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ndume

Village Elder
#1
BREAKING NEWS
The Royal Swedish Academy of Sciences has decided to award the Nobel Prize in Physics 2017

with one half to Rainer Weiss and the other half jointly to Barry C. Barish and Kip S. Thorne at LIGO/VIRGO COLLABORATION LIGO Scientific Collaboration

“for decisive contributions to the LIGO detector and the observation of gravitational waves”.

On 14 September 2015, the universe’s gravitational waves were observed for the very first time. The waves, which were predicted by Albert Einstein a hundred years ago, came from a collision between two black holes. It took 1.3 billion years for the waves to arrive at the LIGO detector in the USA.

The signal was extremely weak when it reached Earth, but is already promising a revolution in astrophysics. Gravitational waves are an entirely new way of observing the most violent events in space and testing the limits of our knowledge.



LIGO, the Laser Interferometer Gravitational-Wave Observatory, is a collaborative project with over one thousand researchers from more than twenty countries. Together, they have realised a vision that is almost fifty years old. The 2017 Nobel Laureates have, with their enthusiasm and determination, each been invaluable to the success of LIGO. Pioneers Rainer Weiss and Kip S. Thorne, together with Barry C. Barish, the scientist and leader who brought the project to completion, ensured that four decades of effort led to gravitational waves finally being observed.
 

ndume

Village Elder
#3
It took more than a thousand million years for these gravitational waves to arrive here on Earth.

It was completely dark. But not completely still. Tremors from two black holes colliding shook all of spacetime. Like ripples from a pebble thrown into water, gravitational waves from the impact spread through the cosmos. It took time for them to reach us. Despite moving at the speed of light, the fastest possible, it took more than a thousand million years for these waves to arrive here on Earth. On 14 September 2015, at 11.51 CET, a gentle wobble in the light pattern at America’s twin LIGO laboratories revealed the drama that unfolded long ago and far away, 1.3 billion lightyears from Earth.(SOURCE: Nobel prize pages)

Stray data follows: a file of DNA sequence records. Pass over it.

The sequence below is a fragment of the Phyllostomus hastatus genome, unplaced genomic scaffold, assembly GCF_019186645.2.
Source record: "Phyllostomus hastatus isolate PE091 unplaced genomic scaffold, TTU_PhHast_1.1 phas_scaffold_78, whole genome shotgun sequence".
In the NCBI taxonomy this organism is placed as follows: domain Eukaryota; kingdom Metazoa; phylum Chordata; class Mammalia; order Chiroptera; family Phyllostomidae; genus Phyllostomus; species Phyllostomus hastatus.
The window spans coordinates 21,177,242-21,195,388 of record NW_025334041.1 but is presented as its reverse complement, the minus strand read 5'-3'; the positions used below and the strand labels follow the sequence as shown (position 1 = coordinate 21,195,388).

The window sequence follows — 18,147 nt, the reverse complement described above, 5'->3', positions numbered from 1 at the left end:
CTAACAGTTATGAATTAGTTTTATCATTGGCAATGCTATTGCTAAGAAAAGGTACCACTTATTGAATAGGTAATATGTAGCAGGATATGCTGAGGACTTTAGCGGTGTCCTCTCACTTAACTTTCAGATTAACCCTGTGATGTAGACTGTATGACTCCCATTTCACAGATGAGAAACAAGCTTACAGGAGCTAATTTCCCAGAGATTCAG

Meria Mata

Elder Statesman
#7
It took more than a thousand million years for these gravitational waves to arrive here on Earth.

It was completely dark. But not completely still. Tremors from two black holes colliding shook all of spacetime. Like ripples from a pebble thrown into water, gravitational waves from the impact spread through the cosmos. It took time for them to reach us. Despite moving at the speed of light, the fastest possible, it took more than a thousand million years for these waves to arrive here on Earth. On 14 September 2015, at 11.51 CET, a gentle wobble in the light pattern at America’s twin LIGO laboratories revealed the drama that unfolded long ago and far away, 1.3 billion lightyears from Earth.(SOURCE: Nobel prize pages)
I don't believe what this scientists feed us, traveling at the speed of light and still take hundreds of millions of yrs to get here! Argggg, I give up
 

Shaka

Village Elder
#13
Now how did they know that it happened thousand of million years ago. They just detected the waves of which they don't know where it originated, the initial magnitude and its speed
 

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